In October of 2012, I found myself in an unimaginable place. Basically bedridden, falling down almost whenever I walked, in constant pain, out of work and suffering in countless other ways. Although I had managed after years of struggle to receive a POTS diagnosis, none of the “traditional” POTS treatments were working for me; in fact, the beta blockers and many of the recommended salt-rich foods were making me sicker and sicker. The long-term disability insurance that I had earned at my job as an attorney cut me off before the policy even began to pay out, as my illness did not fit into one of their neatly defined boxes. I had no money, no family upon which I could rely and the relationship with my very supportive boyfriend was falling apart.
Up until that point, while I had researched POTS at length, I was discouraged by those around me to dig too deeply into the subject (it was depressing, my prognosis was bleak, etc.). With truly nothing left to lose, I threw myself into online research. By chance, I happened upon a comment in a support group that linked to Dr. Driscoll’s theory. As I read the theory, my heart sank. I didn’t want what I was reading to be true. Although I knew I had POTS, and suspected Ehlers-Danlos Syndrome and mast cell activation disorder, I didn’t know what having that trifecta of ailments even meant. Excess water in my brain was a terrifying proposition. Still, I couldn’t deny how true Dr. Driscoll’s words rang.
I am very lucky that my cardiologist was open to exploring the treatment recommended by Dr. Driscoll. I began on the Diamox. The first morning I woke up after taking the pill, I could move my head again freely in a way I hadn’t been able to do for years. I was blown away. The day after that, I was able to stand the whole day without falling down and cook Thanksgiving dinner! It felt like a miracle. The Diamox wasn’t without its issues—as I wasn’t yet managing my suspected mast cell condition with anything beyond Tagamet and Zyrtec, the Diamox triggered mast cell release, resulting in excruciating heartburn, flushing and other unpleasantries. Once I started on the sodium cromolyn and my own low histamine diet, however, these issues began to stabilize.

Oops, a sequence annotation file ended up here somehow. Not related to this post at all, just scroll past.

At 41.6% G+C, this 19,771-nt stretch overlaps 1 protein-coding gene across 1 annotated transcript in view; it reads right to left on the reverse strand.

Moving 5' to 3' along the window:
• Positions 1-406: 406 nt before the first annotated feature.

I continued to improve dramatically. I started to understand how the various aspects of the theory worked together. Based on Dr. Driscoll’s theory, I sought and received a diagnosis for my Ehlers-Danlos Syndrome. As I followed Dr. Driscoll’s advice, days would pass where I could walk without incident (And see! And breathe! And sleep!). While I was still learning to manage the mast cell condition, my life began to feel manageable. By February of 2013, I was looking for work again. In April, I began working again full-time as a lawyer.
It’s now been over two years since I first discovered Dr. Driscoll’s work. I’m still working full-time and now managing a busy social life (including planning a wedding!). My personal relationships have been restored. Although my EDS and mast cell condition will always need to be managed, I have the tools to do so. I take every opportunity I can to share these tools with others. I am so grateful for Dr. Driscoll’s work—I truly don’t know where I would be if it weren’t for her. She’s given me my life back. I await her continued research on this subject with tremendous hope.